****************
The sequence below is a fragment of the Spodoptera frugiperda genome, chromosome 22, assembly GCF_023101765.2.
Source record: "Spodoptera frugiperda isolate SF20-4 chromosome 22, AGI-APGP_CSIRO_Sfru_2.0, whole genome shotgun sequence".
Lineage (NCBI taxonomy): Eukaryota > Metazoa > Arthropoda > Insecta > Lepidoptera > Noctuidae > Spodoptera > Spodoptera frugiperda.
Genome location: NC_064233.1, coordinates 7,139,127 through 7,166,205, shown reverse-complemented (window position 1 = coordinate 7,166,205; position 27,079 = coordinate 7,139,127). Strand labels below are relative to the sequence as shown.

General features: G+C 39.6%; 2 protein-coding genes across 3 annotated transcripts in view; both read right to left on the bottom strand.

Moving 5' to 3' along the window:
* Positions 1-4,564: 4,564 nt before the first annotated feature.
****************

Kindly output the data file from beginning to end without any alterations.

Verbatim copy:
The sequence below is a fragment of the Spodoptera frugiperda genome, chromosome 22, assembly GCF_023101765.2.
Source record: "Spodoptera frugiperda isolate SF20-4 chromosome 22, AGI-APGP_CSIRO_Sfru_2.0, whole genome shotgun sequence".
Lineage (NCBI taxonomy): Eukaryota > Metazoa > Arthropoda > Insecta > Lepidoptera > Noctuidae > Spodoptera > Spodoptera frugiperda.
Genome location: NC_064233.1, coordinates 7,139,127 through 7,166,205, shown reverse-complemented (window position 1 = coordinate 7,166,205; position 27,079 = coordinate 7,139,127). Strand labels below are relative to the sequence as shown.

General features: G+C 39.6%; 2 protein-coding genes across 3 annotated transcripts in view; both read right to left on the bottom strand.

Moving 5' to 3' along the window:
* Positions 1-4,564: 4,564 nt before the first annotated feature.